Stone Age Building

The history of construction and how it has changed and developed over the centuries

Humans are natural builders – the need for shelter, warmth and safety have been driving the inclination to construct since early times. However, while the same basic urges might have motivated humans in the Stone Age or Ancient Greece, construction has changed and developed significantly over the centuries.

Early construction – starting with the New Stone Age

The New Stone Age (9000 BC to 5000 BC) is what many regard as the earliest beginnings of the construction industry. At this stage, shelters were being built from materials such as mammoth ribs, wood and rock but only very primitive tools were available to lift, pound, cut or shape. Many of these early structures failed to last and tended to leave no trace. However, we know that some of the earliest types of construction were mud huts, dry stone walls and timber framed and log structures – such as a Neolithic long house – as some of these have remained.

The evolution of tools and materials

From 5,000 BC to 50 BC, the Copper, Bronze and Iron Ages changed construction by providing materials for tools that were more durable and more effective. Wheels came into use for moving heavy loads and techniques, such as the post and lintel construction method used by Egyptians to build stone temples, started to become commonplace. Mud bricks began to replace the more primitive materials in use and, as construction industry tools evolved even further, rock and stone could also be expertly shaped and hewn. The Ancient Egyptians are probably the most famous for their work with stone, which they used to build structures such as the Great Pyramid of Giza, the tallest building in the world for over 3800 years. During this process the Egyptians invented a number of tools that were crucial to later construction, including the ramp, proportional scale drawings, the rope truss, the lock and a form of plaster of Paris.

The changing shape of workforces

The Romans were renowned for their use of vast workforces and for developing materials – such as Roman cement – that meant these workers could be largely unskilled. However, by the Renaissance, construction was far more focused on expertise, as buildings were built by those who designed them. While unskilled labour was still required, the more complex and artistic construction relied heavily on master craftsmen, such as masons and carpenters. By the time of the first Industrial Revolution in the 19th century, humans had a lot more construction support, from the railways to steam engines, machine tools and explosives, and so the need for large workforces again began to reduce.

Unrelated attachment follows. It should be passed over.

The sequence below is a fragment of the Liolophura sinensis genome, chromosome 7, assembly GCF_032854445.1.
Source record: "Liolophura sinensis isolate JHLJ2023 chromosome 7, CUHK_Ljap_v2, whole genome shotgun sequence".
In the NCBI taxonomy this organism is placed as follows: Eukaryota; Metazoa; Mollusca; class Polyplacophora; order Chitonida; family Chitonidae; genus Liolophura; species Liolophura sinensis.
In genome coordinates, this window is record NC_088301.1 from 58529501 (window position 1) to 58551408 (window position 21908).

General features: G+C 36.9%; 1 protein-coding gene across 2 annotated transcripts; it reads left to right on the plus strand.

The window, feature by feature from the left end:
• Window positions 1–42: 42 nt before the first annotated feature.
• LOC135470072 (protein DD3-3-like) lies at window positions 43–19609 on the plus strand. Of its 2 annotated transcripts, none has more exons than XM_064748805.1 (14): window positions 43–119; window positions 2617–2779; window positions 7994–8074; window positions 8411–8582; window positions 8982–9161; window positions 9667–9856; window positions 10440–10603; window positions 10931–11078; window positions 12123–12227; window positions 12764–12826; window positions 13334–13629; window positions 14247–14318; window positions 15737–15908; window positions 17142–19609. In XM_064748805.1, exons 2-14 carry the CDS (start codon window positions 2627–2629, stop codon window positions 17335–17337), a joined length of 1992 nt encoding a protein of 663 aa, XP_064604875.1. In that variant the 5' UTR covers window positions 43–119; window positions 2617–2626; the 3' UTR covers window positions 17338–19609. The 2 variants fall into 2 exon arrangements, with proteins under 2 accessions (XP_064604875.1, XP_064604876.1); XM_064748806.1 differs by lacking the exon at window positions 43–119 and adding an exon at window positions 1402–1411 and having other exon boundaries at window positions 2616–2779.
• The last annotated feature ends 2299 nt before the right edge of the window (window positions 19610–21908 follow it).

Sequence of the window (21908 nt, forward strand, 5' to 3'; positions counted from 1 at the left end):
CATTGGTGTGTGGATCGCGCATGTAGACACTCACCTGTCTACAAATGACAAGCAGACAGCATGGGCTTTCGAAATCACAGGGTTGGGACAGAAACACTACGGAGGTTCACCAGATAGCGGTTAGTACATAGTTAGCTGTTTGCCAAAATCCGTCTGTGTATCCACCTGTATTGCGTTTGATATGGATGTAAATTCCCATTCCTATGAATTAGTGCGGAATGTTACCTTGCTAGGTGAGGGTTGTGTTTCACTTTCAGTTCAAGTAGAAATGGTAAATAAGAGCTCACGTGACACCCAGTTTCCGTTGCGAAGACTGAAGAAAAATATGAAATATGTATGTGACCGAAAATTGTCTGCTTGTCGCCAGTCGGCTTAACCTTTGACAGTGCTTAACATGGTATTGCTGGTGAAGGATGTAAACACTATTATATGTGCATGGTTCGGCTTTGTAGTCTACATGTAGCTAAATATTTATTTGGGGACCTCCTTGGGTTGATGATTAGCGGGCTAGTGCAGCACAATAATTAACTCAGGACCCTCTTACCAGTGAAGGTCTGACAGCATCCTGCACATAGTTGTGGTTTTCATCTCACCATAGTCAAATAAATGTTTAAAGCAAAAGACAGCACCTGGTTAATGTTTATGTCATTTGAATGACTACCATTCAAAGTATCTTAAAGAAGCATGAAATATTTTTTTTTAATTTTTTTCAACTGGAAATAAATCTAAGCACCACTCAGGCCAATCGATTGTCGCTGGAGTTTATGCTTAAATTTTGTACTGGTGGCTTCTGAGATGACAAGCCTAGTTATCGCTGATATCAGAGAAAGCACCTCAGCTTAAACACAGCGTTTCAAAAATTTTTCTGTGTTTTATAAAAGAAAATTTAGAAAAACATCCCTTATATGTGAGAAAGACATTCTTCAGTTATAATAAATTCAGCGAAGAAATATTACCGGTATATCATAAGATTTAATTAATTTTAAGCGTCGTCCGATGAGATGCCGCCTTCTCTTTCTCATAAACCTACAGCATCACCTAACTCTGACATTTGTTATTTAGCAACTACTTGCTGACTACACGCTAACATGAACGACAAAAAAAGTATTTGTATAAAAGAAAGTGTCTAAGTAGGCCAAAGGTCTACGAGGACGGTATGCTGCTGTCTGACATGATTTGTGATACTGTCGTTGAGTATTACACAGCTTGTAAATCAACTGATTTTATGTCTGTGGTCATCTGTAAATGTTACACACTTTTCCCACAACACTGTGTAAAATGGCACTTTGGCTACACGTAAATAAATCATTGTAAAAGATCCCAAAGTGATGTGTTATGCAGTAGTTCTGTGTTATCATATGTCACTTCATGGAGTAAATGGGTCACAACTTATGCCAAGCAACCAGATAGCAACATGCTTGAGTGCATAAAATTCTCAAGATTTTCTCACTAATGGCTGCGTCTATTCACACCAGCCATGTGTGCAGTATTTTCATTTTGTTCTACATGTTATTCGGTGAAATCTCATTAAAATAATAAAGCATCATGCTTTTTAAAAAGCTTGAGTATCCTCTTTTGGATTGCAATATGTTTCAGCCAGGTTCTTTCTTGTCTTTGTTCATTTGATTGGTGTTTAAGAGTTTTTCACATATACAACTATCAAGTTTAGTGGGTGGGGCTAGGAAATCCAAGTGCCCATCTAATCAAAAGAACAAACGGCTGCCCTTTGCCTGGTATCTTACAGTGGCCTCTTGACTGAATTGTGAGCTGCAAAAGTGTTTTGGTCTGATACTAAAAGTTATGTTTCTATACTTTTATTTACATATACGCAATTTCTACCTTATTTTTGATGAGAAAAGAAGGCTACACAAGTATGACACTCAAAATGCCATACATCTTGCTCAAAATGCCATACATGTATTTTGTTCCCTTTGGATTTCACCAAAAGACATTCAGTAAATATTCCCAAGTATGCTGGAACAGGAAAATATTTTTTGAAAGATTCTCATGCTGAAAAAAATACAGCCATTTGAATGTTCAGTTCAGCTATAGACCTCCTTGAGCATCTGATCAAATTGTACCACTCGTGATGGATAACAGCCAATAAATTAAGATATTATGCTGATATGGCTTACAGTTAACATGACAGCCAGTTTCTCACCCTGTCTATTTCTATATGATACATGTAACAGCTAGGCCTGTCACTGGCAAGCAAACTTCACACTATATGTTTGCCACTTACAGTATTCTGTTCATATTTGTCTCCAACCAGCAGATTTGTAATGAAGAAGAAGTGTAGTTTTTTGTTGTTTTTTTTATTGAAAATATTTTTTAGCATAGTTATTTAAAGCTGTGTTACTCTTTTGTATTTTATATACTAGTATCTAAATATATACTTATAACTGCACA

Building up and innovating

During the 18th century, iron was first used in construction, enabling buildings such as Sir Christopher Wren’s House of Commons, to be constructed. Brick production began to be scaled up, changing the face of residential construction. The mass production of glass panes and steel in the 19th century was another key step in enabling humans to achieve height in buildings, as well as durability and innovation in aesthetic design. In the early 20th century, elevators, cranes and advances in plumbing made construction possible at new levels and a range of advanced construction techniques brought us skyscrapers and seemingly gravity defying structures.

Today, the construction sector is more advanced than it has ever been. We enjoy a wider range of more versatile materials and a wealth of equipment and construction techniques to support cutting edge design – all of which are the product of centuries of construction evolution.

If you’d like to know more about construction today, or to talk about your projects, contact a member of our team.

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